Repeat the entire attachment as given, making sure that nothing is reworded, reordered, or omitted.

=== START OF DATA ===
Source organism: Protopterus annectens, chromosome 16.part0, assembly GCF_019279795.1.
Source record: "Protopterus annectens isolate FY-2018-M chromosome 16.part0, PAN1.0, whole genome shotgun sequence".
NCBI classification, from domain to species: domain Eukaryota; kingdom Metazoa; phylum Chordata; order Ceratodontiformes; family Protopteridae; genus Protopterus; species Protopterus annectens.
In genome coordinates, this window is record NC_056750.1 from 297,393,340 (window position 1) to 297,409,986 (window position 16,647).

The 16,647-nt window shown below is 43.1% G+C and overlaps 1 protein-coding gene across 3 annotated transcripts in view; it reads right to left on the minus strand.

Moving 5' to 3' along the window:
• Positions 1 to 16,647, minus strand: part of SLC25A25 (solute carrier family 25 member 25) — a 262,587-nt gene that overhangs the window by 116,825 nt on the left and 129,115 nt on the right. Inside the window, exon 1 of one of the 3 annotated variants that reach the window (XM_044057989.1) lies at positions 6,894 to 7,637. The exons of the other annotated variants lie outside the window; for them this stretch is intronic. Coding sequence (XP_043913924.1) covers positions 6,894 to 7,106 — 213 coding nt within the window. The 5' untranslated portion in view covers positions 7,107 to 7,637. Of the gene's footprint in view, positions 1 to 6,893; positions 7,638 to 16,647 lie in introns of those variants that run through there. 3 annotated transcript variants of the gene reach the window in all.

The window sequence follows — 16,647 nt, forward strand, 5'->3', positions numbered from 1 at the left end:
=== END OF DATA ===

Source organism: Protopterus annectens, chromosome 16.part0, assembly GCF_019279795.1.
Source record: "Protopterus annectens isolate FY-2018-M chromosome 16.part0, PAN1.0, whole genome shotgun sequence".
NCBI classification, from domain to species: domain Eukaryota; kingdom Metazoa; phylum Chordata; order Ceratodontiformes; family Protopteridae; genus Protopterus; species Protopterus annectens.
In genome coordinates, this window is record NC_056750.1 from 297,393,340 (window position 1) to 297,409,986 (window position 16,647).

The 16,647-nt window shown below is 43.1% G+C and overlaps 1 protein-coding gene across 3 annotated transcripts in view; it reads right to left on the minus strand.

Moving 5' to 3' along the window:
• Positions 1 to 16,647, minus strand: part of SLC25A25 (solute carrier family 25 member 25) — a 262,587-nt gene that overhangs the window by 116,825 nt on the left and 129,115 nt on the right. Inside the window, exon 1 of one of the 3 annotated variants that reach the window (XM_044057989.1) lies at positions 6,894 to 7,637. The exons of the other annotated variants lie outside the window; for them this stretch is intronic. Coding sequence (XP_043913924.1) covers positions 6,894 to 7,106 — 213 coding nt within the window. The 5' untranslated portion in view covers positions 7,107 to 7,637. Of the gene's footprint in view, positions 1 to 6,893; positions 7,638 to 16,647 lie in introns of those variants that run through there. 3 annotated transcript variants of the gene reach the window in all.

The window sequence follows — 16,647 nt, forward strand, 5'->3', positions numbered from 1 at the left end: